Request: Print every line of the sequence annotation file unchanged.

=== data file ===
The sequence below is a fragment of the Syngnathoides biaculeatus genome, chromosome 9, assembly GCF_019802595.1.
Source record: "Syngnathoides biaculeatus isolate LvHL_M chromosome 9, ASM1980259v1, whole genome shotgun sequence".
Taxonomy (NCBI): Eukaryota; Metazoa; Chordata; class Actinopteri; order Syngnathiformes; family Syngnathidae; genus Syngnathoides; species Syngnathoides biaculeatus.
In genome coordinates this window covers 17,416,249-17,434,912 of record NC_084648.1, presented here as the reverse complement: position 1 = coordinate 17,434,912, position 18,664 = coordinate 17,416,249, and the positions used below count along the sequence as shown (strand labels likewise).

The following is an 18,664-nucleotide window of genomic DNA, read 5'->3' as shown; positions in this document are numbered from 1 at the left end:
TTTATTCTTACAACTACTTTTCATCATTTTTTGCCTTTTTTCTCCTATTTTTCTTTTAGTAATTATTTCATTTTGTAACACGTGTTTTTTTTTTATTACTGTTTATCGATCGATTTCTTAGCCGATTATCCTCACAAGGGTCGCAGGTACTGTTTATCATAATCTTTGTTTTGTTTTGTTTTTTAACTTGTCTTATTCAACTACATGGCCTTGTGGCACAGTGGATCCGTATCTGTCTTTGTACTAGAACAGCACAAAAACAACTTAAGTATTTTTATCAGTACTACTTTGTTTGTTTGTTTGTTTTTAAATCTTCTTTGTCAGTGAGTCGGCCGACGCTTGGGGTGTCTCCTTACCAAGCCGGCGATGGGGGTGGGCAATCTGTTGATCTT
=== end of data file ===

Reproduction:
The sequence below is a fragment of the Syngnathoides biaculeatus genome, chromosome 9, assembly GCF_019802595.1.
Source record: "Syngnathoides biaculeatus isolate LvHL_M chromosome 9, ASM1980259v1, whole genome shotgun sequence".
Taxonomy (NCBI): Eukaryota; Metazoa; Chordata; class Actinopteri; order Syngnathiformes; family Syngnathidae; genus Syngnathoides; species Syngnathoides biaculeatus.
In genome coordinates this window covers 17,416,249-17,434,912 of record NC_084648.1, presented here as the reverse complement: position 1 = coordinate 17,434,912, position 18,664 = coordinate 17,416,249, and the positions used below count along the sequence as shown (strand labels likewise).

The following is an 18,664-nucleotide window of genomic DNA, read 5'->3' as shown; positions in this document are numbered from 1 at the left end:
TTTATTCTTACAACTACTTTTCATCATTTTTTGCCTTTTTTCTCCTATTTTTCTTTTAGTAATTATTTCATTTTGTAACACGTGTTTTTTTTTTATTACTGTTTATCGATCGATTTCTTAGCCGATTATCCTCACAAGGGTCGCAGGTACTGTTTATCATAATCTTTGTTTTGTTTTGTTTTTTAACTTGTCTTATTCAACTACATGGCCTTGTGGCACAGTGGATCCGTATCTGTCTTTGTACTAGAACAGCACAAAAACAACTTAAGTATTTTTATCAGTACTACTTTGTTTGTTTGTTTGTTTTTAAATCTTCTTTGTCAGTGAGTCGGCCGACGCTTGGGGTGTCTCCTTACCAAGCCGGCGATGGGGGTGGGCAATCTGTTGATCTT